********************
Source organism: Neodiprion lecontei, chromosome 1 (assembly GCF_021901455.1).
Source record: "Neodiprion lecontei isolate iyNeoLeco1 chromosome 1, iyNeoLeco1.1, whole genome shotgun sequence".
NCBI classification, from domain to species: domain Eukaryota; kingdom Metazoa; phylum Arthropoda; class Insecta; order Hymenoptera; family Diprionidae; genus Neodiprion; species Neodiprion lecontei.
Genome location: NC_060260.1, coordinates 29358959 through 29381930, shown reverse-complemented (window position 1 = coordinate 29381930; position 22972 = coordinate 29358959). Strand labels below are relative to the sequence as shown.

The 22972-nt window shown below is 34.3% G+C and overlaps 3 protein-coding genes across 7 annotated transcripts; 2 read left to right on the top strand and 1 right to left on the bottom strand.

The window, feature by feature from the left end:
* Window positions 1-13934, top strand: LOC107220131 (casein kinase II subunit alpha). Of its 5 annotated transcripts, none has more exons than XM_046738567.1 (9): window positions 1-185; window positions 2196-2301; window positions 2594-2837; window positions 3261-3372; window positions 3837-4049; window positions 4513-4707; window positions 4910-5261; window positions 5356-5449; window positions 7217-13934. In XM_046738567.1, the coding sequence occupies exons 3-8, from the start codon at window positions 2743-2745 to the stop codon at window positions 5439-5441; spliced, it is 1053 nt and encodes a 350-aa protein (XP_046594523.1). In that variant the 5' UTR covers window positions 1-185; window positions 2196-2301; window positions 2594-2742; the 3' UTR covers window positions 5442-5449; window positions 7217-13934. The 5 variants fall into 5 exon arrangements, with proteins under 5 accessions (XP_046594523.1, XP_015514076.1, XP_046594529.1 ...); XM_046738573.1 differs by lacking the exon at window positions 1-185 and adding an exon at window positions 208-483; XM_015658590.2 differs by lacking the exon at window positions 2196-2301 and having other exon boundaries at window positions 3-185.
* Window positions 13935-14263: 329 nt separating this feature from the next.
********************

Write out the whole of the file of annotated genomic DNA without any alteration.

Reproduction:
Source organism: Neodiprion lecontei, chromosome 1 (assembly GCF_021901455.1).
Source record: "Neodiprion lecontei isolate iyNeoLeco1 chromosome 1, iyNeoLeco1.1, whole genome shotgun sequence".
NCBI classification, from domain to species: domain Eukaryota; kingdom Metazoa; phylum Arthropoda; class Insecta; order Hymenoptera; family Diprionidae; genus Neodiprion; species Neodiprion lecontei.
Genome location: NC_060260.1, coordinates 29358959 through 29381930, shown reverse-complemented (window position 1 = coordinate 29381930; position 22972 = coordinate 29358959). Strand labels below are relative to the sequence as shown.

The 22972-nt window shown below is 34.3% G+C and overlaps 3 protein-coding genes across 7 annotated transcripts; 2 read left to right on the top strand and 1 right to left on the bottom strand.

The window, feature by feature from the left end:
* Window positions 1-13934, top strand: LOC107220131 (casein kinase II subunit alpha). Of its 5 annotated transcripts, none has more exons than XM_046738567.1 (9): window positions 1-185; window positions 2196-2301; window positions 2594-2837; window positions 3261-3372; window positions 3837-4049; window positions 4513-4707; window positions 4910-5261; window positions 5356-5449; window positions 7217-13934. In XM_046738567.1, the coding sequence occupies exons 3-8, from the start codon at window positions 2743-2745 to the stop codon at window positions 5439-5441; spliced, it is 1053 nt and encodes a 350-aa protein (XP_046594523.1). In that variant the 5' UTR covers window positions 1-185; window positions 2196-2301; window positions 2594-2742; the 3' UTR covers window positions 5442-5449; window positions 7217-13934. The 5 variants fall into 5 exon arrangements, with proteins under 5 accessions (XP_046594523.1, XP_015514076.1, XP_046594529.1 ...); XM_046738573.1 differs by lacking the exon at window positions 1-185 and adding an exon at window positions 208-483; XM_015658590.2 differs by lacking the exon at window positions 2196-2301 and having other exon boundaries at window positions 3-185.
* Window positions 13935-14263: 329 nt separating this feature from the next.